"I can’t be scared to get beat in practice if I’m trying

"I can’t be scared to get beat in practice if I’m trying a new technique," said Colts left tackle Anthony Castonzo.

“We’re not saying in theory this works; we’re saying we know it works,” Peters said after leaving the Colts’ practice facility, noting players “generate 90 percent more power” when leading with their hands as opposed to their heads. “We’re giving these players a competitive advantage.”

Peters lasted seven years in the NFL as a guard and center, making stops in Philadelphia, New York, San Francisco, Carolina and Arizona, before retiring in 2009 and opening up a mixed martial arts gym in Scottsdale, Ariz. Back when he played, he said, players called concussions “headaches.”

“We didn’t really know what we were dealing with, not with the symptoms or CTE (chronic traumatic encephalopathy) or any of that,” Peters said. “We had no idea how severe it was. But concussions aren’t the only problem. It’s information. We have to get the right information out there. We have an obligation to help kids ... because, at the end of the day, we want to see football flourish.”

What Peters and his team keep fighting, more than anything, is that ingrained football mentality — this is how we’ve always done things. “The problem with the sport is our model for development,” he said. “In some ways it’s lift more weights and eat more food. But if you’re missing the skillset, you’re just asking for more injuries. That equates to bigger impact and more catastrophic injury. That’s why you see more players being carted off the field than ever.”

The Colts know. They’ve been among the league’s most injured squads in recent years. Indy sent 14 players to injured reserve in 2016, and five missed at least one game due to a concussion, most of any team in the AFC South. One Colt in each of the past two seasons — Clayton Geathers last fall, Tyler Varga in 2015 — didn’t return to the field for the rest of the season after suffering one.

In an effort to stem the injury bug that’s long plagued them, the Colts hired a new strength and conditioning coach, Darren Krein, before last season. Krein’s alternative approach — think CrossFit for football — was an eye-opener for players at first. And though there are a litany of factors at play when it comes to why players suffer injuries, a year after having 30 players miss at least one game to injury, the Colts trimmed that number by five in 2016.

The martial-arts-to-football notion Peters is promoting isn’t necessarily original — he remembers instructors stopping by practices during his playing days and teaching the linemen techniques from time to time. The problem was what comes next: actually applying it on a consistent basis during practice and, eventually, games.

“It was cool, but they didn’t really teach us how to bring that into football,” he said. “It was a like a foreign language to me back then.”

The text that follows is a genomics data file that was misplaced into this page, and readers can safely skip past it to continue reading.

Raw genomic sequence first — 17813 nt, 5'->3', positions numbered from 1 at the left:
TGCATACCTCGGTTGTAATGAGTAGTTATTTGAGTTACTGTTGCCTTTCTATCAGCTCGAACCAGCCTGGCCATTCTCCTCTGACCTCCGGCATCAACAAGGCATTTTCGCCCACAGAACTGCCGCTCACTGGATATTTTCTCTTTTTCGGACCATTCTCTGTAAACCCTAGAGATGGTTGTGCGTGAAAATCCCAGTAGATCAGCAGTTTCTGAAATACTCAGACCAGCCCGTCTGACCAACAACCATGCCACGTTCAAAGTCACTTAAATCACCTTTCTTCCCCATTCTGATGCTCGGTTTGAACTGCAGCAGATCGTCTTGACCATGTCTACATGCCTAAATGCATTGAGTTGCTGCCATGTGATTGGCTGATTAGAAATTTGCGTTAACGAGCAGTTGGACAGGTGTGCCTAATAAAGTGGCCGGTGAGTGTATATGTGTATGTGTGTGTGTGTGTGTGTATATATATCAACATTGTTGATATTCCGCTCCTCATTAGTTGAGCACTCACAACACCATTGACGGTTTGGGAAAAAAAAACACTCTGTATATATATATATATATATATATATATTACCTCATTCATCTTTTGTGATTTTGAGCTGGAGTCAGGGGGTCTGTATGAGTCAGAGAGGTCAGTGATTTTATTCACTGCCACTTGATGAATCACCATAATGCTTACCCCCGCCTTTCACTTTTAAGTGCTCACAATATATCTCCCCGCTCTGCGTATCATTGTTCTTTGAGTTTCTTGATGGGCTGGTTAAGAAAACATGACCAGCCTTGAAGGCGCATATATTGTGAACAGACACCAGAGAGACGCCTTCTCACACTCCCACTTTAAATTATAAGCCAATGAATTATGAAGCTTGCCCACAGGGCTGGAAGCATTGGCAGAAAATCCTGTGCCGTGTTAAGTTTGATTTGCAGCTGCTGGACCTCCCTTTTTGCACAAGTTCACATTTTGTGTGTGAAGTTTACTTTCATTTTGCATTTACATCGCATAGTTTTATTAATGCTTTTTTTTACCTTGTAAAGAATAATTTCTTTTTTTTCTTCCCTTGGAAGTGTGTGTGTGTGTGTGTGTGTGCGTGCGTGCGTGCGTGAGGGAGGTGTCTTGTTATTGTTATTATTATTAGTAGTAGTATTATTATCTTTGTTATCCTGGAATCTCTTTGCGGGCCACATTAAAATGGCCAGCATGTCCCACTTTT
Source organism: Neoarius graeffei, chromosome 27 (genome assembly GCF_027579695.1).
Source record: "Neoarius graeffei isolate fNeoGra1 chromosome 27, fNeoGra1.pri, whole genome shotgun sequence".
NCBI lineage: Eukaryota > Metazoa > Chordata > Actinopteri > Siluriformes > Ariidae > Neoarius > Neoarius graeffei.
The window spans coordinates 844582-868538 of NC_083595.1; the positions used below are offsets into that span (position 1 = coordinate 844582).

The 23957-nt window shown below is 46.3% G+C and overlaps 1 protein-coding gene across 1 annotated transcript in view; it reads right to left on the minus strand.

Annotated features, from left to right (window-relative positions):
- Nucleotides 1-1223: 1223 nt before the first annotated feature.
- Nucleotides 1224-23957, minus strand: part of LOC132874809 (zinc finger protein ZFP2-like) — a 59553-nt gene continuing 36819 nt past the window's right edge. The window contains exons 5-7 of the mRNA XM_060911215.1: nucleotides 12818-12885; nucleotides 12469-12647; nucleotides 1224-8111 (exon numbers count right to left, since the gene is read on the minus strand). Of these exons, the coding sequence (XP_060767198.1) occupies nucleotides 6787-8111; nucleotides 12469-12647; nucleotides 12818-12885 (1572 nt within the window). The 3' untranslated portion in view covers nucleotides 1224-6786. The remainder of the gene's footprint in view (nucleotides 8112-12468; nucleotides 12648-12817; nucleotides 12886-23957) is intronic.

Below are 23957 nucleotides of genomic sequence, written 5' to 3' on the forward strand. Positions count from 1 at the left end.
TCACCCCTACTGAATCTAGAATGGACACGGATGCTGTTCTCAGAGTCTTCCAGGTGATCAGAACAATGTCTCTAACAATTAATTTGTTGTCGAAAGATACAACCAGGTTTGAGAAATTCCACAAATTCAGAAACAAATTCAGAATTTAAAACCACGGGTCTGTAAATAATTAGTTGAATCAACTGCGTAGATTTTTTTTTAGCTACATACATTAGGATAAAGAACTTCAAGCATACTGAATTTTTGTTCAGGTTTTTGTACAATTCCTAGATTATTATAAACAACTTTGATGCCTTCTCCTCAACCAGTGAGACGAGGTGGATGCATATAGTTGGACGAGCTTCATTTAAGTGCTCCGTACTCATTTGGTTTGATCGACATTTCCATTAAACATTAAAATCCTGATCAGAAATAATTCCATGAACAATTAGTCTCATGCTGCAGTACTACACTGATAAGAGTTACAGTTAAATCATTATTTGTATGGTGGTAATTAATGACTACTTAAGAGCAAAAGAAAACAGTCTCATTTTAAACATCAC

His company, Safe Football, does just that. It boasts 29 employees nationally, including eight former NFL players as on-field instructors. The organization has worked with 450 high schools across the country in an effort to revise player mechanics at younger ages, and Peters has worked with six NFL teams and counting, sharing the what, why and how of the approach he believes could reshape America’s most popular sport.

“We’ve had 100 percent approval and agreement (from teams and coaches) that it’s much better,” he said.

Another obstacle which Peters alluded to: the practice time required to do it right. Coaches haven’t been shy about expressing their displeasure with the workout restrictions set forth by the most recent collective bargaining agreement. In their eyes, it’s less time to teach. There’s also the immediacy factor: Most players aren’t drafted or signed to develop; they’re drafted to help the team win, and win now. NFL coaches aren’t known for their patience.

“The schemes are so complex now, and the learning curve is so steep, that it’s on-the-job training for so many young players,” Peters said. “They’re auditioning for jobs, and they just adapt.”

What gets left out, he believes: the fundamentals that could keep the game safer, and make players better in the long run.

“At the end of the day, football is a game of control,” he said. “And most players aren’t even in full control of themselves.”

Players like Castonzo, the ones with comfy contracts and years of built-up equity within the organization, could become the champions of the Safe Football movement. Castonzo delves each offseason into his game, its strengths and weaknesses, and he’s willing to hear new approaches and give them a shot. Peters left an impression on him this past week. He’s planning on continuing the work into Phase 2 of the Colts’ offseason workouts.

“Obviously, you’re not going to learn it in three days and become a master,” Castonzo said. “But I can’t be scared to get beat in practice if I’m trying a new technique. I’m always open to adding new tools to my tool belt.”